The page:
“In 1920, after the birth of their first child, [Vladimir K.] Zworykin joined a small group of fellow Russian émigrés at the Westinghouse laboratories in East Pittsburgh, where he was able to return to work on television in his spare time. He faced a series of obstacles, including the implosion of a prototype picture tube that slid off the back seat of his car as he stopped for a red light. The noise, mistaken for a gunshot, attracted the attention of a police officer, who grew suspicious at Zworykin’s attempted explanation, in broken English, of how pictures could be transmitted by radio waves to the device that lay shattered in the back of his car. ‘So you see pictures on the radio now? Sure… buddy!’ the officer muttered, before taking Zworykin to jail until the facts were sorted out.”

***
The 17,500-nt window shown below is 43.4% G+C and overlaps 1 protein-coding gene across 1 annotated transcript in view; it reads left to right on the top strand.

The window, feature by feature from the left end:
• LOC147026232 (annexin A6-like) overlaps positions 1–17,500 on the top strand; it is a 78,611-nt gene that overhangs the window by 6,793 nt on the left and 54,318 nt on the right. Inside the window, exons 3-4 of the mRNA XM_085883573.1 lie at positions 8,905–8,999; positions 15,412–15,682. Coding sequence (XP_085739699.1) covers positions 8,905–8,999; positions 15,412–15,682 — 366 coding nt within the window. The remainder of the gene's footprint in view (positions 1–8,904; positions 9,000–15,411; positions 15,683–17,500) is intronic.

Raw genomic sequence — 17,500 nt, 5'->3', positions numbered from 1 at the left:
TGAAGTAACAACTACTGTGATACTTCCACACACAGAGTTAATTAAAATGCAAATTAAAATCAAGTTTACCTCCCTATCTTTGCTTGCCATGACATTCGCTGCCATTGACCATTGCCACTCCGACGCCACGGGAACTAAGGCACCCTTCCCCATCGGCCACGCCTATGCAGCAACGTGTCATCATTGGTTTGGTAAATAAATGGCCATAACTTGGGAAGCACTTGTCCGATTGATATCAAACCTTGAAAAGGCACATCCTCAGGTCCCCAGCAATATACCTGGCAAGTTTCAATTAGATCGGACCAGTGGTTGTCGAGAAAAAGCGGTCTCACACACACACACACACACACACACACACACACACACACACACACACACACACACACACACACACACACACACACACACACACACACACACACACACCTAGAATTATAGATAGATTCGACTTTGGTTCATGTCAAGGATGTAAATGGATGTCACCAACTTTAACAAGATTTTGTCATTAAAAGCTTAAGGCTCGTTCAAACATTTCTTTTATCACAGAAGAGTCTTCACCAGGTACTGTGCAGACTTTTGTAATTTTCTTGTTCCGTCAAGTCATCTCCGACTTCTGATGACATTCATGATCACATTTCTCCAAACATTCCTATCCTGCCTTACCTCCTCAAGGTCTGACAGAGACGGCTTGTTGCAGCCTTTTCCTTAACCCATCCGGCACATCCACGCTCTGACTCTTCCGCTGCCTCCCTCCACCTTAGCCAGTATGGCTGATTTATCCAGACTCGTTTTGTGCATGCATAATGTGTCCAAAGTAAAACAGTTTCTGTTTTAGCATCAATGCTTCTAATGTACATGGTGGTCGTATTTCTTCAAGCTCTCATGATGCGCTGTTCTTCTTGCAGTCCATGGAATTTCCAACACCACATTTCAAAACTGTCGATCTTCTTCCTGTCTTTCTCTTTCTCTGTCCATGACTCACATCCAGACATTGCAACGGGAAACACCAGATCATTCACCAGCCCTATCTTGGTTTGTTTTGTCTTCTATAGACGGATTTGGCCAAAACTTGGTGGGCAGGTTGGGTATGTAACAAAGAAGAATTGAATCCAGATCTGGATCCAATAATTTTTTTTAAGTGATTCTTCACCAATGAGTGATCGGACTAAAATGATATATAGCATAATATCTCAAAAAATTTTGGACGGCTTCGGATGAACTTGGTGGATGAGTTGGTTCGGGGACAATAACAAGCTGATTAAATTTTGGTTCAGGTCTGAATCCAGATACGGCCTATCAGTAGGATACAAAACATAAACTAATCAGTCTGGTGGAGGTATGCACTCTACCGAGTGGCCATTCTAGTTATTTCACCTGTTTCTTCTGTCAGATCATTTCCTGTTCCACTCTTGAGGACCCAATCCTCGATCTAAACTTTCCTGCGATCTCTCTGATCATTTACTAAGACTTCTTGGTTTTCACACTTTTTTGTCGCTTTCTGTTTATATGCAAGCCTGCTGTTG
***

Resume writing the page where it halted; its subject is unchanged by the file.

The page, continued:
-Turing’s Cathedral, by George Dyson